Having problems with fleas on your pets even though they are on medication designed to keep the pests away? You’re not alone.
Ryan Clay of West Philadelphia noticed fleas on his two small dogs for the first time this fall, and he started to ask around to see if he was the only one.
“After talking to other pet owners, other friends, we realized this problem wasn’t limited to just our pets, which saved us a lot of embarrassment, frankly,” Clay said. “All across Philadelphia, we were finding out other friends were having the same problem.”
Daniel Morris, a veterinary dermatologist at the University of Pennsylvania, said the flea problem seems especially bad in our region this year. It’s likely because of the weather.
“When the relative humidity gets to 70 percent or greater, the survival of flea eggs and their ability to hatch increases fourfold,” Morris said. “So the wetter the summer we have, the better they do.”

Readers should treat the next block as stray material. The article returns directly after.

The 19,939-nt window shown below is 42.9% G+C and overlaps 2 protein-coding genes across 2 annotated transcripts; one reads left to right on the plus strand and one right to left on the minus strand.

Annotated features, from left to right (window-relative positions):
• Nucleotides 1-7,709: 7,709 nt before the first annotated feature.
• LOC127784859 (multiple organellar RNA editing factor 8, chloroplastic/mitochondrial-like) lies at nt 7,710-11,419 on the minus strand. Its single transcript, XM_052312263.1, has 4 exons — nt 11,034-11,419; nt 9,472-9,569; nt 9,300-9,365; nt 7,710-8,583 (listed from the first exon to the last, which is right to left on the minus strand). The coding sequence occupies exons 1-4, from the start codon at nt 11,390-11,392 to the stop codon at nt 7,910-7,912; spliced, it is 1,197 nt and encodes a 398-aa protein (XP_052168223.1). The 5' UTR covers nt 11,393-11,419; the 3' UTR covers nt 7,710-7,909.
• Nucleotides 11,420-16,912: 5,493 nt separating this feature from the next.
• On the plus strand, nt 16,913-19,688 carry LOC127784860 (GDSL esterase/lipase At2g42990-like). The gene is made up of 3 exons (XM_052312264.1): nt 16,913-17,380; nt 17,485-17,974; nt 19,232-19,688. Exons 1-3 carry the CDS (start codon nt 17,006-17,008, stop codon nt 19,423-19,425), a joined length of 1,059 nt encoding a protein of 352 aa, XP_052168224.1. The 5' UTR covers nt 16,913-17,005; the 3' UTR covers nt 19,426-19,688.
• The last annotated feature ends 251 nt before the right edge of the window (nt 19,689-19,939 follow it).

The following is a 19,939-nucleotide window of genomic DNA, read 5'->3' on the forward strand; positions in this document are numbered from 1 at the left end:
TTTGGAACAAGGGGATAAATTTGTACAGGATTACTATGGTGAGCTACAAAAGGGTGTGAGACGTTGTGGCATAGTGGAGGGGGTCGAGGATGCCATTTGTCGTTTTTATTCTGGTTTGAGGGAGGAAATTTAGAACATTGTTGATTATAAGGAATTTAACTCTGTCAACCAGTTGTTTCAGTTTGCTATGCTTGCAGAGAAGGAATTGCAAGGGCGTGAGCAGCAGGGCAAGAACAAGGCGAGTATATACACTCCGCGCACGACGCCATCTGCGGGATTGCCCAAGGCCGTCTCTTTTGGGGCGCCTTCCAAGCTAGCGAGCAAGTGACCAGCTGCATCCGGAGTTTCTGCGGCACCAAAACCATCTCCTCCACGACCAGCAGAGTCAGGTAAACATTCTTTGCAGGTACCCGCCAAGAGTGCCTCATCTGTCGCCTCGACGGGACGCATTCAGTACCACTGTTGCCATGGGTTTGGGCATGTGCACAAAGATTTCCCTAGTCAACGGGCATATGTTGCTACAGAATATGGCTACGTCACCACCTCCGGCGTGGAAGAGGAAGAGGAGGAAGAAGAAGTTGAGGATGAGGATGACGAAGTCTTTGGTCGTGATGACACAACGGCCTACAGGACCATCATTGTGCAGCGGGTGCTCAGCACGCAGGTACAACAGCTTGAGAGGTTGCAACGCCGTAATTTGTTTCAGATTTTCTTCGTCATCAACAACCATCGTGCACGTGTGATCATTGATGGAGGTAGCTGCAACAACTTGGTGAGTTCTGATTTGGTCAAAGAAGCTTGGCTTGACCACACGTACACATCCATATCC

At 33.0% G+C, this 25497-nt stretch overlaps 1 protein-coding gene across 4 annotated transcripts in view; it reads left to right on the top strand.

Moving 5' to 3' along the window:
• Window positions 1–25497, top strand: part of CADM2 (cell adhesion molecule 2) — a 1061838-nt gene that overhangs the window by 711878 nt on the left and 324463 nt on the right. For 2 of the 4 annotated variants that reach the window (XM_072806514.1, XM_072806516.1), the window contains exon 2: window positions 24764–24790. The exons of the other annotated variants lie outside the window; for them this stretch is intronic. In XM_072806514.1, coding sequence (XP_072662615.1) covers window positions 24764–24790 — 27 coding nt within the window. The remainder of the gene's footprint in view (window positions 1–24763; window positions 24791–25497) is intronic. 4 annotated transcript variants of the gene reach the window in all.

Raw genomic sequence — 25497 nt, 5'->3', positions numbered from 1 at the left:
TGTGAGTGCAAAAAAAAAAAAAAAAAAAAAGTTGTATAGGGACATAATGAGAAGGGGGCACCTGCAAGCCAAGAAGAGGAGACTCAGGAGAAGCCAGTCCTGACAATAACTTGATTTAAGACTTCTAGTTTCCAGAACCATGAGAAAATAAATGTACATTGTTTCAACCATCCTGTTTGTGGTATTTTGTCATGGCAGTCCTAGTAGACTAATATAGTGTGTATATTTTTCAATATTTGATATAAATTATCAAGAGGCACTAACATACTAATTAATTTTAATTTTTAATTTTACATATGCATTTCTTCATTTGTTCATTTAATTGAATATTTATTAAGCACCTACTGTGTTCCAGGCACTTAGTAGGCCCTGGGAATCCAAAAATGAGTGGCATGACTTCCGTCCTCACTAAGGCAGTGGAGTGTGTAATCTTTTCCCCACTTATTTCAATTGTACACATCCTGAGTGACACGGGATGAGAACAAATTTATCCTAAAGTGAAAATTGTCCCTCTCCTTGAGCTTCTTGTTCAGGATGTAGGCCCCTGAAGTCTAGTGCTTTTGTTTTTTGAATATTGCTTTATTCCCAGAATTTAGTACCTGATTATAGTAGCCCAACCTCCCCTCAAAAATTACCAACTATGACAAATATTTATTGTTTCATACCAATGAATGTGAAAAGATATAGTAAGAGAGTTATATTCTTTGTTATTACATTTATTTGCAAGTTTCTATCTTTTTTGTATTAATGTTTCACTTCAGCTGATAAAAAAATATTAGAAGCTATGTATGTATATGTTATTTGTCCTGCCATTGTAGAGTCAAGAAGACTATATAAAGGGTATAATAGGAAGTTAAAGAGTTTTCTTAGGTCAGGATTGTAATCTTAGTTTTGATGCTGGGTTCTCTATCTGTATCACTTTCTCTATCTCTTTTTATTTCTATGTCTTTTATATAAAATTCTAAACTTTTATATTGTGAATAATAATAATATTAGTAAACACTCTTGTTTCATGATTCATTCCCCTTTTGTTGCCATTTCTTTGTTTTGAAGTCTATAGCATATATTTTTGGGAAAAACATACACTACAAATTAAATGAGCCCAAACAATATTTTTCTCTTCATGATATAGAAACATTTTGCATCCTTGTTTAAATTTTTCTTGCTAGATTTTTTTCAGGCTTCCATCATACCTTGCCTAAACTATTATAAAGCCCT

Flea eggs thrive in humid conditions, and adult fleas survive better when temperatures don’t top 95 degrees for too long in the summer.
Morris recommends treating all pets with preventive flea and tick medication, and sticking closely to the regimen recommended on the box. He said pet owners who apply the medications incorrectly are probably less likely to get away without an infestation this year, when there is a bumper crop of fleas.
Bugs that are outdoors tend to die off after sustained periods of freezing temperatures, but Morris generally treats his own pets with medication all year.